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Cardinal: Women should stay at home and breed

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Cardinal: Women should stay at home and breed
Photo: DPA
07:25 CEST+02:00
A leading German Catholic cardinal says the government should encourage women to stay at home and breed - rather than bring immigrants into the country to solve its demographic problems.

Cardinal of Cologne Joachim Meisner told the Stuttgarter Zeitung newspaper this week that he wanted to see German women having more babies rather than leaving the home to develop careers and earn money.

He said all-day schools and child care were not a problem for him, but suggested, "It would be better for society to create a climate where women had more children. That means promoting the high value of the family with mother and father for the children. Of course the material security of the wife, for her later pension too, must be secured."

He said he had experienced what he called a one-sided tragedy growing up in communist East Germany - where he said women who stayed at home to look after children were told they were demented. He said child care was invented to free up women for the workforce.

When it was suggested to him that women wanted to experience careers and develop themselves at the workplace, Meisner said, "Not all" and criticized Chancellor Angela Merkel's policy of encouraging young foreign workers to come to Germany.

"Where are women really publicly encouraged to stay at home and have three or four children? One should intervene here and not - as Mrs Merkel does currently - present immigration as the solution to our demographic problem.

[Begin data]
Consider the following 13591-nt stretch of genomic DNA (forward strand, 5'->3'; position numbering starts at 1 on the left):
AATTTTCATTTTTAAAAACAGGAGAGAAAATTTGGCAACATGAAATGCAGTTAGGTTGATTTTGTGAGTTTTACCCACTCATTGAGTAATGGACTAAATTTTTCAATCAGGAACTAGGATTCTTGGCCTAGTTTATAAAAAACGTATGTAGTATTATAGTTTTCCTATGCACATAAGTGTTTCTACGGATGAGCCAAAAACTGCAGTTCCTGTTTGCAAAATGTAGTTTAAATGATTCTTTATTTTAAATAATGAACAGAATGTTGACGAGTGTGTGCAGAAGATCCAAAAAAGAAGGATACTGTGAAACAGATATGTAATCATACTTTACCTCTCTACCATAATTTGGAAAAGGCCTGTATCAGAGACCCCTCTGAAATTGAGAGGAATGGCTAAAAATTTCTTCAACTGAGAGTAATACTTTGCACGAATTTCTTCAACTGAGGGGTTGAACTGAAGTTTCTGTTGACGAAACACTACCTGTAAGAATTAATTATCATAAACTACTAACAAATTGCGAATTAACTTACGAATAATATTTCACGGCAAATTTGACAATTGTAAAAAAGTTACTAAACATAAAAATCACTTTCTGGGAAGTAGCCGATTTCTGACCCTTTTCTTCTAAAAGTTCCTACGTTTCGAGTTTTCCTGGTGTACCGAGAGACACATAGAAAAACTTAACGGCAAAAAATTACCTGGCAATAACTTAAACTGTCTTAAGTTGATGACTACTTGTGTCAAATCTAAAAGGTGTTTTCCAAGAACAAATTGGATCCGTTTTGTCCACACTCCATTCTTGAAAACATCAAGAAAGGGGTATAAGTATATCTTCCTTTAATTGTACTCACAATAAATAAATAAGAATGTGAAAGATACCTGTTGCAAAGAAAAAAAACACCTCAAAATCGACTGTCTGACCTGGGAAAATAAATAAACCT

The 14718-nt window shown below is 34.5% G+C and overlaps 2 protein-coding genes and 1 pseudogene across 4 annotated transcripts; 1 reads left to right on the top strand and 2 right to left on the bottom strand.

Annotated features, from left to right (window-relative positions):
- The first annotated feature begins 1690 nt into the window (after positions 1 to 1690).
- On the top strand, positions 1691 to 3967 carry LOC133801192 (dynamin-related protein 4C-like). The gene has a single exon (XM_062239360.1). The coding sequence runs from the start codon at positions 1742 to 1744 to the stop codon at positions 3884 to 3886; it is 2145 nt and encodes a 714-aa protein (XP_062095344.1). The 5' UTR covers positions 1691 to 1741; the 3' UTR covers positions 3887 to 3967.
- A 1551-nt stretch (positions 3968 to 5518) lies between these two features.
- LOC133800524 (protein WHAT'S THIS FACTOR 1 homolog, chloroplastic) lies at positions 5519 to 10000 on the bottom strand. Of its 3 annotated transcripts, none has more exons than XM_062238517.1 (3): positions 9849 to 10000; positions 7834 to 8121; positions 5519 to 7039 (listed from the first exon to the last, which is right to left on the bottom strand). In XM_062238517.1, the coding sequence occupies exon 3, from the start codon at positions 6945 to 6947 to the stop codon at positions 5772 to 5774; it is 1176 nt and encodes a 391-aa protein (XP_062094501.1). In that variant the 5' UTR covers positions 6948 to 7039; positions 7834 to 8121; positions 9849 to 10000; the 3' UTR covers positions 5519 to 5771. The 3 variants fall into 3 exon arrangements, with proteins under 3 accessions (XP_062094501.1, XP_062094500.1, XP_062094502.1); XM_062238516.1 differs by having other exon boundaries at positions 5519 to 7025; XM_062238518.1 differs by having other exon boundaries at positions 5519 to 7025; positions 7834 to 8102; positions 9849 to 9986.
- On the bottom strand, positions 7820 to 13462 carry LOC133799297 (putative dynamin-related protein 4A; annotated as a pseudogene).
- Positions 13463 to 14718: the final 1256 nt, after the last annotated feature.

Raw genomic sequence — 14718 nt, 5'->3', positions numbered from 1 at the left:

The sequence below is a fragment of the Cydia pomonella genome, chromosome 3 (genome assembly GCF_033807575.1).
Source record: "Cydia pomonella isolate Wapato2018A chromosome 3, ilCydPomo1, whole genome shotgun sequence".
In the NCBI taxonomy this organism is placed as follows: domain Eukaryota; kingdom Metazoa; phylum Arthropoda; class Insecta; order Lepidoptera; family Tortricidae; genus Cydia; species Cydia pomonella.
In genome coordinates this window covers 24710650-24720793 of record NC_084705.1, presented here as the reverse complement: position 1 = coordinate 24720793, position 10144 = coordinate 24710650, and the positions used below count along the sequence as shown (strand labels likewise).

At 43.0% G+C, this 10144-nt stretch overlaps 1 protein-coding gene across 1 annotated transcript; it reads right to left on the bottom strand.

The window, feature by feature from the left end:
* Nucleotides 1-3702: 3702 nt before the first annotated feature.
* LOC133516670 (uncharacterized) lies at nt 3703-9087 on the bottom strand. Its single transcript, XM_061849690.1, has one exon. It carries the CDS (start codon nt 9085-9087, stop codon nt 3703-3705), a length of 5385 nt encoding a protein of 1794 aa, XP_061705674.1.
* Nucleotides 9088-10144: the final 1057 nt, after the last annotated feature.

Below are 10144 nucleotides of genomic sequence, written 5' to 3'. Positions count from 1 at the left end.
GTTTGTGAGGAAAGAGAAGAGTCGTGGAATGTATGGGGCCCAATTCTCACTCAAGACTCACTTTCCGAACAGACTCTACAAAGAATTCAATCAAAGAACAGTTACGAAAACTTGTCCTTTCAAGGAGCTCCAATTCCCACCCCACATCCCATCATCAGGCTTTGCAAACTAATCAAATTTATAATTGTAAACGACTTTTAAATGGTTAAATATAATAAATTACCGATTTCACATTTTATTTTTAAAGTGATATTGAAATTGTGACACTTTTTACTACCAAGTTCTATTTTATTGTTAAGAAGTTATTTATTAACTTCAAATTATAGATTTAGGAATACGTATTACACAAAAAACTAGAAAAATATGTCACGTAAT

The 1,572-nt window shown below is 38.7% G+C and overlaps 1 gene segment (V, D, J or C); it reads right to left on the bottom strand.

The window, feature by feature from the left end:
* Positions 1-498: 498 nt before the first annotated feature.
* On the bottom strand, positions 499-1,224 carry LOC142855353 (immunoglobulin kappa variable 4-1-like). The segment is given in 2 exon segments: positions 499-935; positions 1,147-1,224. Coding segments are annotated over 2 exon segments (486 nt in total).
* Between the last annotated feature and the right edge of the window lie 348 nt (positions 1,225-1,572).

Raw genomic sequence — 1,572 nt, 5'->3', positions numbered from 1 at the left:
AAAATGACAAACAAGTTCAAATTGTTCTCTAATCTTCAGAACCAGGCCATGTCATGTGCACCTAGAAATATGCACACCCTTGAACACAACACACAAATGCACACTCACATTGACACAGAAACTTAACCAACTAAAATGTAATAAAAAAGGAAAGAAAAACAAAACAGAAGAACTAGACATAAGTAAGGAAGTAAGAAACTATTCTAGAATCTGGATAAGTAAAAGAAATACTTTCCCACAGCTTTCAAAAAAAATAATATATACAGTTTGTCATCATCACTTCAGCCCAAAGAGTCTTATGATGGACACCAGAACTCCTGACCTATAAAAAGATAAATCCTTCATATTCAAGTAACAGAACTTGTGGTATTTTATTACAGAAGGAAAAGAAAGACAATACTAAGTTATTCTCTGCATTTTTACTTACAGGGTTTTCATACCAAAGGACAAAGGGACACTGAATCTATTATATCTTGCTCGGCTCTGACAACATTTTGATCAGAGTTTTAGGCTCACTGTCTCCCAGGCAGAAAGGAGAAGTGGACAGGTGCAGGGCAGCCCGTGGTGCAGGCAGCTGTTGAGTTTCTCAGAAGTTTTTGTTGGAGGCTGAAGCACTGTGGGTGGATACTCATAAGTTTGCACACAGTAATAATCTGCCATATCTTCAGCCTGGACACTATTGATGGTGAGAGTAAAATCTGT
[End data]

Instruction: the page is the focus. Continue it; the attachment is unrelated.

"We cannot take the young people away from Portugal and Spain and thus rob their countries of their future just out of egotism. We should train these unemployed people and offer them perspectives, but then allow them to return home where they are needed."

Meisner, who is about to turn 80, and will retire soon, attracted attention previously when he appeared to compare abortion in Germany with the Holocaust.

When asked about this in the Stuttgarter Zeitung newspaper, he said: "I called things for what they were - situations where people put themselves in charge of life. We are a dying people yet we have a perfect legal framework for abortion. Is that not the suicide of a society? At best one also wants the women out of the family so that production can continue. One cannot get children with money alone."

The Local/hc

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